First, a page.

(2) Roast the chicken: Remove the cooked chicken and place it in a baking dish. Add a tablespoon of ghee, and your herbs or spices of choice, spread it on the chicken, and broil in the oven for 10-12 minutes on a temperature of 400F until golden brown, flipping the chicken on the other side to roast midway.


(3) Make the garlic-coriander mixture: Using a mortar and pestle or a handheld electric grinder, mince 10 cloves of garlic. In a separate pot, melt 1 tablespoon of butter or ghee and add the crushed garlic. Add 1 tablespoon of ground coriander and a few drops of lemon juice to the garlic. Sauté the mixture for 2 minutes or until a little browned.

(4) Mix it all together: Add 8-10 cups of the freshly made chicken broth to the garlic-coriander mixture. Simmer for 2 minutes. Try to break the molokhia (if frozen) into a few pieces first, then add them to the soup, stirring continuously to break up the frozen pieces. If using fresh leaves, simply drop the minced leaves into the broth and stir. Boil only for about 5 minutes until the molokhia is well mixed. Make sure not to overcook or keep boiling as molokhia needs to be suspended (overcooking makes the leaves fall to the bottom).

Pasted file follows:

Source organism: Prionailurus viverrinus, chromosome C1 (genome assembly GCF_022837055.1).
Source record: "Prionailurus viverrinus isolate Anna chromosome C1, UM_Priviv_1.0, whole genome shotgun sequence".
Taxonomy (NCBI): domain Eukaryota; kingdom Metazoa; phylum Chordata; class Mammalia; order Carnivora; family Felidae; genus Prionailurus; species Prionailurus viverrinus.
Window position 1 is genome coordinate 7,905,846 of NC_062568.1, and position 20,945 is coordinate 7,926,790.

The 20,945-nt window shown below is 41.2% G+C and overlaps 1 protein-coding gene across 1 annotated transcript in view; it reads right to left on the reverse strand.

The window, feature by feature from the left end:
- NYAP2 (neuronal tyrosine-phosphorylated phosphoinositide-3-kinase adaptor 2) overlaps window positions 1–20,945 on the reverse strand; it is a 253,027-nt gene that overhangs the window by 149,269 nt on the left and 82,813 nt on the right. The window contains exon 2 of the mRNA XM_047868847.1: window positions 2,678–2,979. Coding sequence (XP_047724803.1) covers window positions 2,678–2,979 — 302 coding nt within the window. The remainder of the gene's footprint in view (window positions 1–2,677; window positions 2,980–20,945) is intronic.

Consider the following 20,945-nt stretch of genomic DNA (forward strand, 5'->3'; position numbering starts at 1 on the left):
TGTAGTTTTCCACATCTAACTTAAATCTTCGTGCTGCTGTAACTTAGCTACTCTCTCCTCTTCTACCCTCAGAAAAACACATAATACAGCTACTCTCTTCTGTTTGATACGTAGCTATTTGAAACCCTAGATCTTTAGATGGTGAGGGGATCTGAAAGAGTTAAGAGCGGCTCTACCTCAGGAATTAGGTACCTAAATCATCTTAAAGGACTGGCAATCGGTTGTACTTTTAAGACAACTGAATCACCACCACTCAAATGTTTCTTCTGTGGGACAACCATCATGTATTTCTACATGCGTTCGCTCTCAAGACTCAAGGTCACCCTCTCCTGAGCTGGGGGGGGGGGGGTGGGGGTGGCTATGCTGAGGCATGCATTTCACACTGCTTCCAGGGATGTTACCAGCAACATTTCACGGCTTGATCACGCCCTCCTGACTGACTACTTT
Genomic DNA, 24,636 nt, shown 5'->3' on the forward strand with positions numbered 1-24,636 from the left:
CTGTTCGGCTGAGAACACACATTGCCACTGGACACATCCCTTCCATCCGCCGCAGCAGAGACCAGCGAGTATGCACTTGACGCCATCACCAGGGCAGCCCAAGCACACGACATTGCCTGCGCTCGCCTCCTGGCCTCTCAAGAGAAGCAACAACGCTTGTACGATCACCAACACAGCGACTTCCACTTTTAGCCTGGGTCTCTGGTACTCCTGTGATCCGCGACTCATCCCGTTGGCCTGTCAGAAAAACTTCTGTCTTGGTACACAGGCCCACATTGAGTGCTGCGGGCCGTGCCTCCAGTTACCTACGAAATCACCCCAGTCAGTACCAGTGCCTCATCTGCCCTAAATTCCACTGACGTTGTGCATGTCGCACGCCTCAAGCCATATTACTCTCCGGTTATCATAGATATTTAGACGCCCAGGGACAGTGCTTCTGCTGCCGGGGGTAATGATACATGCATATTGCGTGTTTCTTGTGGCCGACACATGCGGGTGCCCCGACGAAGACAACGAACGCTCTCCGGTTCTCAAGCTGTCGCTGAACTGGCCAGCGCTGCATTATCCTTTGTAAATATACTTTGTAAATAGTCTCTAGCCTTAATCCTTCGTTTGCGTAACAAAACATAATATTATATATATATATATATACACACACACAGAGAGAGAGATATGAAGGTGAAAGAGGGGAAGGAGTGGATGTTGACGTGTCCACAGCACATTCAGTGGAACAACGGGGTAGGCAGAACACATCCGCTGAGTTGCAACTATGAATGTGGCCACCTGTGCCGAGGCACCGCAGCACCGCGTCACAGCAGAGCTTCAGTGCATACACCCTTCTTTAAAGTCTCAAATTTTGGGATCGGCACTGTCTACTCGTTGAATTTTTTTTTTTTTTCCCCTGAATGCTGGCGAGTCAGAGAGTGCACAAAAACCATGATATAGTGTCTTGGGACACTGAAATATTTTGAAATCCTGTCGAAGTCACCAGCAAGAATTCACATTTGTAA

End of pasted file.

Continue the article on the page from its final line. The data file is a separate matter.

(5) Eat the stew: Many people add white rice to the molokhia, and some add crushed pieces of toasted pita bread. Others, like my grandma, would add the roasted chicken or duck, cut up into pieces into the molokhia. Personally, I now do neither. If I have rice, I only add a spoonful. And I enjoy the roasted bird or meat on the side, to better savor the flavors individually. But of course, there is no rule about how to eat molokhia – it is a matter of preference and tradition! In any case, the only rule is to savor every bite and to eat it while hot, because the flavor of molokhia is unparalleled.